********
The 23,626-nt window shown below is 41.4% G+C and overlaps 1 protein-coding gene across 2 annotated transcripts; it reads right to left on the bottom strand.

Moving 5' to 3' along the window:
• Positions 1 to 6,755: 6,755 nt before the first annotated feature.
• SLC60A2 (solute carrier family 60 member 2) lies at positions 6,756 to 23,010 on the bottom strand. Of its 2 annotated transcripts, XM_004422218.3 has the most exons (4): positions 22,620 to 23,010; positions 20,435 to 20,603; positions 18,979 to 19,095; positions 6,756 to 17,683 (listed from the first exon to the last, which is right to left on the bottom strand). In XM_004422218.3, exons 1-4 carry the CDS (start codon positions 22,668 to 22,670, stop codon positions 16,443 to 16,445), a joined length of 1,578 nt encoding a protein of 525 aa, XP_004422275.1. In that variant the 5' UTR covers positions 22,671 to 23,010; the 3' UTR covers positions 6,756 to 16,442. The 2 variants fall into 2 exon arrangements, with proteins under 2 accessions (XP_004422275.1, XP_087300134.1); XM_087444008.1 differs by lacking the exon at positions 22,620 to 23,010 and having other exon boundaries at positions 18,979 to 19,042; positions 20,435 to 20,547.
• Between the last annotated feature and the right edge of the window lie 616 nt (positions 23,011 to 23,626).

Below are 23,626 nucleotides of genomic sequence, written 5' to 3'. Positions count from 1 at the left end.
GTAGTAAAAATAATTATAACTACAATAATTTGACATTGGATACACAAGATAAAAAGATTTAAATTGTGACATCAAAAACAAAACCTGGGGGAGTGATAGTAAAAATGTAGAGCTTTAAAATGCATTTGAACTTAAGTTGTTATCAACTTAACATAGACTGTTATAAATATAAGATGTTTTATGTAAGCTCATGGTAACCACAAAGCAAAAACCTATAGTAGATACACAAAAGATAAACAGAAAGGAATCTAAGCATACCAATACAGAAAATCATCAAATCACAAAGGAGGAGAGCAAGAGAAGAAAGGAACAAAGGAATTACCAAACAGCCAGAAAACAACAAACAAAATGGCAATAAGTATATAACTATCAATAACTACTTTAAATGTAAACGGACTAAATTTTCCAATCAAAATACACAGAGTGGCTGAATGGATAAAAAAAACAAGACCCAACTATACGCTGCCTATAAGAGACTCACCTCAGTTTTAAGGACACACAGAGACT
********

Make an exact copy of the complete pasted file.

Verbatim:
The 23,626-nt window shown below is 41.4% G+C and overlaps 1 protein-coding gene across 2 annotated transcripts; it reads right to left on the bottom strand.

Moving 5' to 3' along the window:
• Positions 1 to 6,755: 6,755 nt before the first annotated feature.
• SLC60A2 (solute carrier family 60 member 2) lies at positions 6,756 to 23,010 on the bottom strand. Of its 2 annotated transcripts, XM_004422218.3 has the most exons (4): positions 22,620 to 23,010; positions 20,435 to 20,603; positions 18,979 to 19,095; positions 6,756 to 17,683 (listed from the first exon to the last, which is right to left on the bottom strand). In XM_004422218.3, exons 1-4 carry the CDS (start codon positions 22,668 to 22,670, stop codon positions 16,443 to 16,445), a joined length of 1,578 nt encoding a protein of 525 aa, XP_004422275.1. In that variant the 5' UTR covers positions 22,671 to 23,010; the 3' UTR covers positions 6,756 to 16,442. The 2 variants fall into 2 exon arrangements, with proteins under 2 accessions (XP_004422275.1, XP_087300134.1); XM_087444008.1 differs by lacking the exon at positions 22,620 to 23,010 and having other exon boundaries at positions 18,979 to 19,042; positions 20,435 to 20,547.
• Between the last annotated feature and the right edge of the window lie 616 nt (positions 23,011 to 23,626).

Below are 23,626 nucleotides of genomic sequence, written 5' to 3'. Positions count from 1 at the left end.
GTAGTAAAAATAATTATAACTACAATAATTTGACATTGGATACACAAGATAAAAAGATTTAAATTGTGACATCAAAAACAAAACCTGGGGGAGTGATAGTAAAAATGTAGAGCTTTAAAATGCATTTGAACTTAAGTTGTTATCAACTTAACATAGACTGTTATAAATATAAGATGTTTTATGTAAGCTCATGGTAACCACAAAGCAAAAACCTATAGTAGATACACAAAAGATAAACAGAAAGGAATCTAAGCATACCAATACAGAAAATCATCAAATCACAAAGGAGGAGAGCAAGAGAAGAAAGGAACAAAGGAATTACCAAACAGCCAGAAAACAACAAACAAAATGGCAATAAGTATATAACTATCAATAACTACTTTAAATGTAAACGGACTAAATTTTCCAATCAAAATACACAGAGTGGCTGAATGGATAAAAAAAACAAGACCCAACTATACGCTGCCTATAAGAGACTCACCTCAGTTTTAAGGACACACAGAGACT